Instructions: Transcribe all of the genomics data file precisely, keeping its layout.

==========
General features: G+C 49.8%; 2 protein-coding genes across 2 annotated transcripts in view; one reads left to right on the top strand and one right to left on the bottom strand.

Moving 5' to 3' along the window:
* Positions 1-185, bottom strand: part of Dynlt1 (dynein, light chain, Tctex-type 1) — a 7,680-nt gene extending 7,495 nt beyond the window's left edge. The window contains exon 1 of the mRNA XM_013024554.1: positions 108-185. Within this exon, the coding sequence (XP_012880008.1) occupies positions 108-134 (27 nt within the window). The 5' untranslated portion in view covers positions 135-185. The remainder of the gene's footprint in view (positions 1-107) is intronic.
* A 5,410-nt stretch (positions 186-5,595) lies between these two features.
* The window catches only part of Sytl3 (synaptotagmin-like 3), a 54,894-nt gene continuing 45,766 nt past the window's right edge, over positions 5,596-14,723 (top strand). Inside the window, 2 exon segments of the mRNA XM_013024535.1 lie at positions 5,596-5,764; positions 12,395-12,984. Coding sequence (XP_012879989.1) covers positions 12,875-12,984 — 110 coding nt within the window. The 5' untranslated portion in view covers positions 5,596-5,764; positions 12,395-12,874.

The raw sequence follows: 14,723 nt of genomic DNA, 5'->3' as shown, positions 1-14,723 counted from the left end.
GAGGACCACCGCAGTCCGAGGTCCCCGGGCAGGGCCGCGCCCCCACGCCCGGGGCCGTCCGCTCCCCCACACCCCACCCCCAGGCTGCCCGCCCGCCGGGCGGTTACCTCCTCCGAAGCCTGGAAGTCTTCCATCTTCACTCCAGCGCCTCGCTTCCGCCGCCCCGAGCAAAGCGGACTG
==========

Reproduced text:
General features: G+C 49.8%; 2 protein-coding genes across 2 annotated transcripts in view; one reads left to right on the top strand and one right to left on the bottom strand.

Moving 5' to 3' along the window:
* Positions 1-185, bottom strand: part of Dynlt1 (dynein, light chain, Tctex-type 1) — a 7,680-nt gene extending 7,495 nt beyond the window's left edge. The window contains exon 1 of the mRNA XM_013024554.1: positions 108-185. Within this exon, the coding sequence (XP_012880008.1) occupies positions 108-134 (27 nt within the window). The 5' untranslated portion in view covers positions 135-185. The remainder of the gene's footprint in view (positions 1-107) is intronic.
* A 5,410-nt stretch (positions 186-5,595) lies between these two features.
* The window catches only part of Sytl3 (synaptotagmin-like 3), a 54,894-nt gene continuing 45,766 nt past the window's right edge, over positions 5,596-14,723 (top strand). Inside the window, 2 exon segments of the mRNA XM_013024535.1 lie at positions 5,596-5,764; positions 12,395-12,984. Coding sequence (XP_012879989.1) covers positions 12,875-12,984 — 110 coding nt within the window. The 5' untranslated portion in view covers positions 5,596-5,764; positions 12,395-12,874.

The raw sequence follows: 14,723 nt of genomic DNA, 5'->3' as shown, positions 1-14,723 counted from the left end.
GAGGACCACCGCAGTCCGAGGTCCCCGGGCAGGGCCGCGCCCCCACGCCCGGGGCCGTCCGCTCCCCCACACCCCACCCCCAGGCTGCCCGCCCGCCGGGCGGTTACCTCCTCCGAAGCCTGGAAGTCTTCCATCTTCACTCCAGCGCCTCGCTTCCGCCGCCCCGAGCAAAGCGGACTG